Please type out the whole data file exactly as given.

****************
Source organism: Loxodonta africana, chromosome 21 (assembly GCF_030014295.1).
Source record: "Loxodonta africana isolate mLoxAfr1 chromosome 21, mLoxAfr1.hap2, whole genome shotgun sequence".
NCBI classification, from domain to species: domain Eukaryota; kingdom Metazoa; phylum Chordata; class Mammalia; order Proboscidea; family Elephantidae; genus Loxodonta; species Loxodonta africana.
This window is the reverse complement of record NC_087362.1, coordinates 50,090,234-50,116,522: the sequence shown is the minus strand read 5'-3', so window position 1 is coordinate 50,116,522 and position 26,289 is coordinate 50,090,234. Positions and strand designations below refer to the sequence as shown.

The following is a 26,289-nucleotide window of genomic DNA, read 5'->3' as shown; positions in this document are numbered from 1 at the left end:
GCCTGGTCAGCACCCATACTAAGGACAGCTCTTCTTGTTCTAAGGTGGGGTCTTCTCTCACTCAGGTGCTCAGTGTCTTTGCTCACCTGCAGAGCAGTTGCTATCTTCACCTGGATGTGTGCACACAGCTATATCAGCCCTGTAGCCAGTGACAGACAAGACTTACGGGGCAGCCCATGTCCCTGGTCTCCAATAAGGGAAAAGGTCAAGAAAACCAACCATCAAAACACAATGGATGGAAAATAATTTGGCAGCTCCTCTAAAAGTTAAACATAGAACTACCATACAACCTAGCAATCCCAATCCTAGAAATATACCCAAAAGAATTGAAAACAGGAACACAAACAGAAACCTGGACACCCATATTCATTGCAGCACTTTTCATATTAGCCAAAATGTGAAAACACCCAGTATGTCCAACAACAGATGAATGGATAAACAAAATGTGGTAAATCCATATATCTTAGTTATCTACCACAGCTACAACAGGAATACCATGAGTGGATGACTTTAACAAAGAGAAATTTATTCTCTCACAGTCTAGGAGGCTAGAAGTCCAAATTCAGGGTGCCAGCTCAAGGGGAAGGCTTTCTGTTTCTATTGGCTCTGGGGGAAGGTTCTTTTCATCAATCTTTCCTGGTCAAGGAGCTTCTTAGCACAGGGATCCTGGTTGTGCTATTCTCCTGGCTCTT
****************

Source organism: Loxodonta africana, chromosome 21 (assembly GCF_030014295.1).
Source record: "Loxodonta africana isolate mLoxAfr1 chromosome 21, mLoxAfr1.hap2, whole genome shotgun sequence".
NCBI classification, from domain to species: domain Eukaryota; kingdom Metazoa; phylum Chordata; class Mammalia; order Proboscidea; family Elephantidae; genus Loxodonta; species Loxodonta africana.
This window is the reverse complement of record NC_087362.1, coordinates 50,090,234-50,116,522: the sequence shown is the minus strand read 5'-3', so window position 1 is coordinate 50,116,522 and position 26,289 is coordinate 50,090,234. Positions and strand designations below refer to the sequence as shown.

The following is a 26,289-nucleotide window of genomic DNA, read 5'->3' as shown; positions in this document are numbered from 1 at the left end:
GCCTGGTCAGCACCCATACTAAGGACAGCTCTTCTTGTTCTAAGGTGGGGTCTTCTCTCACTCAGGTGCTCAGTGTCTTTGCTCACCTGCAGAGCAGTTGCTATCTTCACCTGGATGTGTGCACACAGCTATATCAGCCCTGTAGCCAGTGACAGACAAGACTTACGGGGCAGCCCATGTCCCTGGTCTCCAATAAGGGAAAAGGTCAAGAAAACCAACCATCAAAACACAATGGATGGAAAATAATTTGGCAGCTCCTCTAAAAGTTAAACATAGAACTACCATACAACCTAGCAATCCCAATCCTAGAAATATACCCAAAAGAATTGAAAACAGGAACACAAACAGAAACCTGGACACCCATATTCATTGCAGCACTTTTCATATTAGCCAAAATGTGAAAACACCCAGTATGTCCAACAACAGATGAATGGATAAACAAAATGTGGTAAATCCATATATCTTAGTTATCTACCACAGCTACAACAGGAATACCATGAGTGGATGACTTTAACAAAGAGAAATTTATTCTCTCACAGTCTAGGAGGCTAGAAGTCCAAATTCAGGGTGCCAGCTCAAGGGGAAGGCTTTCTGTTTCTATTGGCTCTGGGGGAAGGTTCTTTTCATCAATCTTTCCTGGTCAAGGAGCTTCTTAGCACAGGGATCCTGGTTGTGCTATTCTCCTGGCTCTT